automatically generate a the meeting maker request using the invited attendees and the meeting information in response to a displayed button being depressed or a link being clicked; and
present the meeting maker request for approval by the user before sending the meeting maker request, wherein
the memory is further operable to store the meeting maker request.
2. The system according to claim 1, wherein the processor, when receiving an electronic message, receives an e-mail or instant message. and wherein the processor determines a text field for the meeting maker request.
3. The system according to claim 1, wherein the processor, when determining, is further operable to locate a description in the electronic message for use as the subject for the meeting maker.
4. The system according to claim 1, wherein the processor, when determining is further operable to locate the invited attendees to the meeting, the subject, the meeting time and date, and the location.
5. The system according to claim 1, wherein the processor, when determining invited attendees to the meeting, locates invited attendees listed within one of a “To” field, a “CC” field, or a text body.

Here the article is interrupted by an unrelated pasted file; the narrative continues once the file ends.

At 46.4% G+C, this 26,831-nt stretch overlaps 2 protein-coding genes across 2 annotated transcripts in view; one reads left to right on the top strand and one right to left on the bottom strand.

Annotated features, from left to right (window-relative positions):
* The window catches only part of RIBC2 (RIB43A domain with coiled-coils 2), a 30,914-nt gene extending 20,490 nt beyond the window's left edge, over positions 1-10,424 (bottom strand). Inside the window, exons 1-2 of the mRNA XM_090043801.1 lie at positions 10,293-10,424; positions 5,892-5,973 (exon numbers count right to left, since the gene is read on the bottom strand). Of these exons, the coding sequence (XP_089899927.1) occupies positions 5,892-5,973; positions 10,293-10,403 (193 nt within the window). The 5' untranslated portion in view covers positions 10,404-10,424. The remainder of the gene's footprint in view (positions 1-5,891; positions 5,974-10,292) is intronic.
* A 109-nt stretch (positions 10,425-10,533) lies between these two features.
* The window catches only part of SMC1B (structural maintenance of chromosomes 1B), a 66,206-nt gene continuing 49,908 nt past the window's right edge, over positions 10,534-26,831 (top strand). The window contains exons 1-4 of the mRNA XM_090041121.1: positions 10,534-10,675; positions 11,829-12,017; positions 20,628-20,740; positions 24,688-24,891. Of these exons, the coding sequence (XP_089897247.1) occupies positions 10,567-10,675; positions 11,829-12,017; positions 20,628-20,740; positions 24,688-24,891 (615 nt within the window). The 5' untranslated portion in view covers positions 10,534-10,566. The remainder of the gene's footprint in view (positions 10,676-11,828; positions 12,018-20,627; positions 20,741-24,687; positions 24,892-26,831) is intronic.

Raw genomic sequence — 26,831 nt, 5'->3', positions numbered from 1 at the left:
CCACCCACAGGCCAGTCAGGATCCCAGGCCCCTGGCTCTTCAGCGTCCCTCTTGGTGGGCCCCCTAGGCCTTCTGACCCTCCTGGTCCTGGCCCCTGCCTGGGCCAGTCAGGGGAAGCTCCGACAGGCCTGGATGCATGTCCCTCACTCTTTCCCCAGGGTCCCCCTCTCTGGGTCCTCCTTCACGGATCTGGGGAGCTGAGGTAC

6. The system according to claim 1, wherein the processor is further operable to query the user for changes or additions to the generated meeting maker request while presenting the meeting maker request.
7. The system according to claim 1, wherein the processor, when automatically generating a meeting maker request, generates the request in response to the user generating an e-mail.
8. The system according to claim 1, wherein the one or more data sources includes a contacts database or directory, and records of historical meeting maker requests.
9. The system according to claim 1, wherein the processor is further configured to determine preferred information for the meeting maker based on known preferences.
10. A method for converting an electronic message into a meeting maker, said method comprising:
receiving an electronic message;
parsing the electronic message into a plurality of tokens prior to a meeting maker request being generated;
analyzing the plurality of tokens to determine meeting information usable to generate the meeting maker request;
determining invited attendees to the meeting, a subject, a meeting time and date, and a location for the meeting maker request based on the meeting information;
checking for calendar conflicts, wherein revisions to the meeting maker are proposed to a user in response to determining there are calendar conflicts;